Ankara Agreement

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For the 1921 treaty ending the Franco-Turkish War, see Treaty of Ankara.

The Agreement Creating An Association Between The Republic of Turkey and the European Economic Community (commonly known as the Ankara Agreement), made in 1963, is an agreement aiming towards the accession of Turkey into the European Economic Community (EEC).

Background[edit]

Turkey first applied for associate membership of the EEC in July 1959, shortly following the EEC's creation in 1958. The EEC responded by suggesting the establishment of an association as an interim measure leading to full accession. This led to negotiations which resulted in the Ankara Agreement on September 12, 1963.[1]

The Agreement[edit]

The Ankara Agreement was signed on September 12, 1963 at Ankara.[2] The Agreement initiated a three-step process toward creating a Customs Union which would help secure Turkey's full membership in the EEC. Upon creation, the Customs Union would begin the integration of economic and trade policy that the EEC saw as necessary. [3]

An Association Council set up by the Agreement controls its development and gives the Agreement detailed effect by making Decisions.

In 1970, Turkey and the EEC agreed an Additional Protocol to the Agreement.[4]

One part of the Agreement was to be financial assistance from the EEC to Turkey, including loans worth 175 million ECU during the period from 1963-1970. The results were mixed; EEC trade concessions to Turkey in the form of tariff quotas proved less effective than hoped, although the EEC's share in Turkish imports rose substantially during the period. [5]

The Agreement sought the free circulation of workers, establishment and services, including virtually total harmonisation with EEC policies relating to the internal market. [6] However it excluded Turkey from political positions and precluded its recourse to the European Court of Justice for dispute resolution to some extent. [7]

Individual rights under the Agreement[edit]

The Agreement, its Additional Protocol and Decisions of the Association Council are part of EEC law. The European Court of Justice has decided that these give specific rights to Turkish nationals and businesses which the EEC Member States are required by EEC law to respect.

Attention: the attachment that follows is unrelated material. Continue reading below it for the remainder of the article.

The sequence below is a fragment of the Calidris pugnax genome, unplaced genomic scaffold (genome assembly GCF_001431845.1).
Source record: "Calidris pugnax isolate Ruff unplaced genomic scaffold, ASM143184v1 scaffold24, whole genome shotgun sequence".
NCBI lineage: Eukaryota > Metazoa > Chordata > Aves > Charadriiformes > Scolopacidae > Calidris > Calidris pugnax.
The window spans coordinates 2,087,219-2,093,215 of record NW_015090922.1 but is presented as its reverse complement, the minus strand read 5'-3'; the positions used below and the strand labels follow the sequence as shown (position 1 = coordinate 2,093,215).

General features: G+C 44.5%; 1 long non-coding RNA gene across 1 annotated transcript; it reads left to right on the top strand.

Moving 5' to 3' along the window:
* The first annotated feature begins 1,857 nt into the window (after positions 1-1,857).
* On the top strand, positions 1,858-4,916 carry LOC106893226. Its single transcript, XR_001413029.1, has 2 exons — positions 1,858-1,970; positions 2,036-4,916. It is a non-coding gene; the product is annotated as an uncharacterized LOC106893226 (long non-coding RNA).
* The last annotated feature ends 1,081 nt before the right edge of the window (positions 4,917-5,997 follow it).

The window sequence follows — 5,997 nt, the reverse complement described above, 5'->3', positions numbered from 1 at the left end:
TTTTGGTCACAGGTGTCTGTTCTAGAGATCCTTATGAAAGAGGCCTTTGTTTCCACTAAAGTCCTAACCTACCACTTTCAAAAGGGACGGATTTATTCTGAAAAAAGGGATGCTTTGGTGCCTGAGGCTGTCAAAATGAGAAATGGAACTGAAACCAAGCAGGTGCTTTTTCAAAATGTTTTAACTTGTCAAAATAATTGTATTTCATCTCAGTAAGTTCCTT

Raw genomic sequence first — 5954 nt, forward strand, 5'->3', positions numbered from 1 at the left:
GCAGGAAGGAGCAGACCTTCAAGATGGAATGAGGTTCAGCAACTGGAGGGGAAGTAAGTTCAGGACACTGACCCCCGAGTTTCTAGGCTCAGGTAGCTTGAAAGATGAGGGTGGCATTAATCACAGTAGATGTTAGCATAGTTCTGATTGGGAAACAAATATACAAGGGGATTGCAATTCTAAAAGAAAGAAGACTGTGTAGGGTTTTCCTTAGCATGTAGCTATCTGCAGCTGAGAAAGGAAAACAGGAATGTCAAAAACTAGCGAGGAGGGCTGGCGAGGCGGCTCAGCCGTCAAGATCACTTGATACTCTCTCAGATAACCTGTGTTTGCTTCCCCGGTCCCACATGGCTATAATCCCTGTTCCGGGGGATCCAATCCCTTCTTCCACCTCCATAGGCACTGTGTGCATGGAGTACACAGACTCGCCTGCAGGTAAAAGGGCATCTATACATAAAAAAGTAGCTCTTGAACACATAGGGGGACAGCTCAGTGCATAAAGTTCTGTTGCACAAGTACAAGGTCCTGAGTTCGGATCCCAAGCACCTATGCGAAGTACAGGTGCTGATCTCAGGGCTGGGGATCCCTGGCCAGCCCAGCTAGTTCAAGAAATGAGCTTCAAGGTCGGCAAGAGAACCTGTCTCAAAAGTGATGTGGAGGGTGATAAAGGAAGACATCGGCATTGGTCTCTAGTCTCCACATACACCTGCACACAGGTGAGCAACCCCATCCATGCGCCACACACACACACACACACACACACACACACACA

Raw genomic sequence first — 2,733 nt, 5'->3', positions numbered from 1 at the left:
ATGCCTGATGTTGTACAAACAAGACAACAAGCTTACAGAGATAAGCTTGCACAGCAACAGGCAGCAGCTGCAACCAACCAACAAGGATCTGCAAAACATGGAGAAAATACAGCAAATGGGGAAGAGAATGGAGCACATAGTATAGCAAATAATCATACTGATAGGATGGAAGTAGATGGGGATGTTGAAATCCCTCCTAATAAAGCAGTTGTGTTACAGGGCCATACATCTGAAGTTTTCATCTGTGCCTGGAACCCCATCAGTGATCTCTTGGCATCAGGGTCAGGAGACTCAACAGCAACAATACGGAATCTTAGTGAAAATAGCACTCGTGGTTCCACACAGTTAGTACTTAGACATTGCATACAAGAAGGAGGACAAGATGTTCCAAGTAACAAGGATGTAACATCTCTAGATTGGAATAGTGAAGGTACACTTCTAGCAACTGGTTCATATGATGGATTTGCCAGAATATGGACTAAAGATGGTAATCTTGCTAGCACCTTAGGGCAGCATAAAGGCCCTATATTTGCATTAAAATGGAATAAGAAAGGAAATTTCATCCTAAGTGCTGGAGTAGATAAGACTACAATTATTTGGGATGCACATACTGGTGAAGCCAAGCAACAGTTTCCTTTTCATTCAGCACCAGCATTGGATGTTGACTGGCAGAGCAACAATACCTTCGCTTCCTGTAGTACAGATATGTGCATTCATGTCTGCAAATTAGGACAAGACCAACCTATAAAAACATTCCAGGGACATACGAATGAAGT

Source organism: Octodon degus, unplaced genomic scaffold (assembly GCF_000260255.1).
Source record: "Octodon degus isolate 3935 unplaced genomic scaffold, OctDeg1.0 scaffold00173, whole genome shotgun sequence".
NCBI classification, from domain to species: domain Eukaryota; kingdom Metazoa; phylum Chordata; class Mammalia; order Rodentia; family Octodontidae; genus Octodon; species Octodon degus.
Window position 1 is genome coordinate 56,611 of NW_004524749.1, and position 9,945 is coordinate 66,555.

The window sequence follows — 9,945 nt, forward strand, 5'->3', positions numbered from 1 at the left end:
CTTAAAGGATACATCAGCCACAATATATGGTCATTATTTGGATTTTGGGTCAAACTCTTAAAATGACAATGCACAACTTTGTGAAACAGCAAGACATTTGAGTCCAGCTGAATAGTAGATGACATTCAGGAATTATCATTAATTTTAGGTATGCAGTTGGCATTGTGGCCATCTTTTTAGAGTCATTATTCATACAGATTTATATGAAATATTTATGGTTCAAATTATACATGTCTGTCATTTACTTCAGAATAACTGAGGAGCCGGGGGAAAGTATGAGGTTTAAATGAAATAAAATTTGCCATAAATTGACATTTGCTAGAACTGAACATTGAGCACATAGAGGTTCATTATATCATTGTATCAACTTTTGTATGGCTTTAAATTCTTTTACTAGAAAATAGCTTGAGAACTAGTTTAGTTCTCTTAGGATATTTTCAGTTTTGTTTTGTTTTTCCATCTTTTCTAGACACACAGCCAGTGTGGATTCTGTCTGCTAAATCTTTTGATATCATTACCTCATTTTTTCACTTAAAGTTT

Under Article 6(1) of Association Council Decision 1/80, Turkish nationals legally employed in an EEC Member State for certain periods gain rights to remain or switch employment in that state:[8]

- a Turkish national legally employed by the same employer for one year has the right to permission from the Member State to remain in that employment;

- a Turkish national legally employed for three years in a particular area of work has the right to permission from the Member State to take employment with any employer in that area;

- a Turkish national legally employed for four years has the right to permission from the Member State to take employment with any employer.

A Turkish national who works legally as an au pair or while a student can count as a worker.[9]

See also[edit]

References[edit]

External links[edit]

Notes[edit]

  1. ^ Official Journal of the European Communities 1973, C113p2
  2. ^ Official Journal of the European Communities 1973, C113 p2
  3. ^ Yalincak, Orhun Hakan, "Freedom of Movement of Turkish Nationals in the European Union," (2013) 19 Columbia Journal of European Law <<http://papers.ssrn.com/sol3/papers.cfm?abstract_id=2101319>>
  4. ^ Official Journal 1973, C113, p18
  5. ^ Duzenli, Esra, "Free Movement of Turkish Workers in the Context of Turkey's Accession to the EU," Middle East Technical University, <<http://etd.lib.metu.edu.tr/upload/12612611/index.pdf>
  6. ^ Yalincak, Orhun Hakan, "Freedom of Movement of Turkish Nationals in the European Union," (2013) 19 Columbia Journal of European Law <<http://papers.ssrn.com/sol3/papers.cfm?abstract_id=2101319>
  7. ^ Duzenli, Esra, "Free Movement of Turkish Workers in the Context of Turkey's Accession to the EU," Middle East Technical University, <<http://etd.lib.metu.edu.tr/upload/12612611/index.pdf>
  8. ^ judgment of the European Court of Justice in Case C-1/97 Birden (1998) ECR I-7747
  9. ^ judgment of the European Court of Justice in Case C-294/06 Payir, 24 January 2008